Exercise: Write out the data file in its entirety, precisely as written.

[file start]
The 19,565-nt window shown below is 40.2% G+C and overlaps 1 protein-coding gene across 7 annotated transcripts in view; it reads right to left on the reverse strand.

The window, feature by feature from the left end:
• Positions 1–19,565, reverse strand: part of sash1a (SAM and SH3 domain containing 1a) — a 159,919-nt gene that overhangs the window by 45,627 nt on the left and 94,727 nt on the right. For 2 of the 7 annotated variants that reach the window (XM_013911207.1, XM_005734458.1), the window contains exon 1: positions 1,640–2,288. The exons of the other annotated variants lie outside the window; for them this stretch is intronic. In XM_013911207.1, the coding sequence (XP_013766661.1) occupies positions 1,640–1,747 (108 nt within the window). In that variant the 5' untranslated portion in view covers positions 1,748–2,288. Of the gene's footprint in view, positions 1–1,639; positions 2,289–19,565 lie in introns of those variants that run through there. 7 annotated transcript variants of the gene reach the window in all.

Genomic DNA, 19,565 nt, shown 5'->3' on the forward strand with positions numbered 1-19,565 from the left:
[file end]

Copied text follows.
The 19,565-nt window shown below is 40.2% G+C and overlaps 1 protein-coding gene across 7 annotated transcripts in view; it reads right to left on the reverse strand.

The window, feature by feature from the left end:
• Positions 1–19,565, reverse strand: part of sash1a (SAM and SH3 domain containing 1a) — a 159,919-nt gene that overhangs the window by 45,627 nt on the left and 94,727 nt on the right. For 2 of the 7 annotated variants that reach the window (XM_013911207.1, XM_005734458.1), the window contains exon 1: positions 1,640–2,288. The exons of the other annotated variants lie outside the window; for them this stretch is intronic. In XM_013911207.1, the coding sequence (XP_013766661.1) occupies positions 1,640–1,747 (108 nt within the window). In that variant the 5' untranslated portion in view covers positions 1,748–2,288. Of the gene's footprint in view, positions 1–1,639; positions 2,289–19,565 lie in introns of those variants that run through there. 7 annotated transcript variants of the gene reach the window in all.

Genomic DNA, 19,565 nt, shown 5'->3' on the forward strand with positions numbered 1-19,565 from the left: